What are the students expected to do: The assumption is that you are taking this class because you are really interested in it (not for any other reason such as getting enough credits, seeking an easy grade, etc.). Some of you may be doing research related to the area, others could have a strong curiosity about the material. If either of these is true, I would expect you to automatically have the sustained motivation necessary to put in adequate effort on a large chunk of the topics, and you would consequently have no trouble getting a good grade in the course.

Your grade will be based on the following:
--Active class participation (which will show me to what extent you are reading the relevant material, reading to patch up holes in your background, actively going over and keeping up your understanding of the lecture material currently being presented).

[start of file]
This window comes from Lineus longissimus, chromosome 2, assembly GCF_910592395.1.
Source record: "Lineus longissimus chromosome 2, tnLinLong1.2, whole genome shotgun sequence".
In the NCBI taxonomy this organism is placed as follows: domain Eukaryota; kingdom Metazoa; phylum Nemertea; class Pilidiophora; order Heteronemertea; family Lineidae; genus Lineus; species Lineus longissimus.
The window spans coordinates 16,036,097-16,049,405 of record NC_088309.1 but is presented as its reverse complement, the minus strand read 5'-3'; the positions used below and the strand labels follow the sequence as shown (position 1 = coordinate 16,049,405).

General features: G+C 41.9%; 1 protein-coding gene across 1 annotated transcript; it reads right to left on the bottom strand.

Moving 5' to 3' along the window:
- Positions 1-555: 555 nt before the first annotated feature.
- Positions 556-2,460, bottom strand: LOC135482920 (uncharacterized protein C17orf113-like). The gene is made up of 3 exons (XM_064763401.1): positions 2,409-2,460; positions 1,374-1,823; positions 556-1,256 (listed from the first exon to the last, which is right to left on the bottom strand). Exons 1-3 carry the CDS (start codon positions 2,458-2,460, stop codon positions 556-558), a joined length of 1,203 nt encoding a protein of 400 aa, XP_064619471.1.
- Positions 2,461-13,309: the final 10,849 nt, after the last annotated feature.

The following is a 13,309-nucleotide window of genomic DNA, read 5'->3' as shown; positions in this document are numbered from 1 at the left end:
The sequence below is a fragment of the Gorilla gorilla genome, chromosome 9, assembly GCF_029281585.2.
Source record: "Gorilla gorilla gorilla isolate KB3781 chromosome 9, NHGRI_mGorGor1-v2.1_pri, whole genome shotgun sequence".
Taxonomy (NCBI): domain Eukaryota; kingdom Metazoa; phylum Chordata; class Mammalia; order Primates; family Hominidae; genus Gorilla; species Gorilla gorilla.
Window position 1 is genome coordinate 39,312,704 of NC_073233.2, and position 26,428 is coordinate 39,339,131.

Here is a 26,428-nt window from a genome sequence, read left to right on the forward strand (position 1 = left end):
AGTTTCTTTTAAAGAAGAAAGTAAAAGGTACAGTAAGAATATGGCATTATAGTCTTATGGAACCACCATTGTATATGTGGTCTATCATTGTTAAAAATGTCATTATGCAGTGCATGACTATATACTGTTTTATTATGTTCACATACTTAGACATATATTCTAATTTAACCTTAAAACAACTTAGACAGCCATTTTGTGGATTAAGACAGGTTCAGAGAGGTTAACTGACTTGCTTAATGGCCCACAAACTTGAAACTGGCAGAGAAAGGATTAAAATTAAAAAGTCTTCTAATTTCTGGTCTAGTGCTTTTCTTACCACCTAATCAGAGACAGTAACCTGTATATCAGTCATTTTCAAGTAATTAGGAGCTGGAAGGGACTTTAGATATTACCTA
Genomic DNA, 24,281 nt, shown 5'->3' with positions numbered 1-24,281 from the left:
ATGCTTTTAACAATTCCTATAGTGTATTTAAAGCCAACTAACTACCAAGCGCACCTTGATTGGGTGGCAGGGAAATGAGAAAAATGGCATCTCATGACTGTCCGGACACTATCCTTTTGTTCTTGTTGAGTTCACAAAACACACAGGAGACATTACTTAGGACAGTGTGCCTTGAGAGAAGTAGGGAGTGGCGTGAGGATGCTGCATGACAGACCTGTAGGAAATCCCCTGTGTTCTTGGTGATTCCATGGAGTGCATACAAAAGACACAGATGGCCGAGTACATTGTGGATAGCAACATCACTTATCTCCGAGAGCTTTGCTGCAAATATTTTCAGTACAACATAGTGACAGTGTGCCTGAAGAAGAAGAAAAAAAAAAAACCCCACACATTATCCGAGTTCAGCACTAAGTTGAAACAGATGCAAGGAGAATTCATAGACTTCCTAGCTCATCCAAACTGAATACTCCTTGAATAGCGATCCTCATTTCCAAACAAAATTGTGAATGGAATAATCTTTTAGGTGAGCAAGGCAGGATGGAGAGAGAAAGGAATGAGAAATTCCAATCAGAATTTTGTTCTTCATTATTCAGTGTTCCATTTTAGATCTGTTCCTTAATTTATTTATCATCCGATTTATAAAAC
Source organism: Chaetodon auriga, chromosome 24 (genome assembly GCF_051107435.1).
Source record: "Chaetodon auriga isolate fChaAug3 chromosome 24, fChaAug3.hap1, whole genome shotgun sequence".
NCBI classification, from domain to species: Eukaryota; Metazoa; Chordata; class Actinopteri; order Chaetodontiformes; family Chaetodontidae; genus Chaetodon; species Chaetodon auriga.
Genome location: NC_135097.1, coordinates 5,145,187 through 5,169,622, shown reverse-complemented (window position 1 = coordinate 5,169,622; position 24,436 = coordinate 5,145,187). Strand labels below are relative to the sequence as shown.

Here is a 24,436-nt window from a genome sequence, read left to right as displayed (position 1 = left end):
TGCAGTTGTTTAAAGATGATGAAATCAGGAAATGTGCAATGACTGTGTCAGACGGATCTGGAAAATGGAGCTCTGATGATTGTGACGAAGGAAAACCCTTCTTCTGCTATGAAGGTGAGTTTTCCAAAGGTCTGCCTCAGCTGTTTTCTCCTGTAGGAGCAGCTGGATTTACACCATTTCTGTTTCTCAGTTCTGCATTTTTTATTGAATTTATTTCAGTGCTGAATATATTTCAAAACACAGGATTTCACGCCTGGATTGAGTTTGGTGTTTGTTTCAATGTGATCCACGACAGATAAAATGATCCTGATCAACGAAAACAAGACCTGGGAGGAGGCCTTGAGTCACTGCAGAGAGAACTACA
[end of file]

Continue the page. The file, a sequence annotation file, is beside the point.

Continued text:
-- Discussing offline (study groups) with other students in the class, and communicating the results of your discussions to me and the remainder of the class. This is highly encouraged.
--Communicating your work to me on the assigned exercises and open problems. (see course format above)
--Timely preparation and posting of thorough, clear, complete lecture notes on the lecture days assigned to you. (see course format above)
--Atleast one 2hr lecture presentation on student's choice of material selected from assigned list (see course format above). Students will be expected to put in significant effort on reading, organiziton and delivery of this presentation.
--Each month I will send an email to each student, giving feedback on how you are doing, what you need to work on, etc.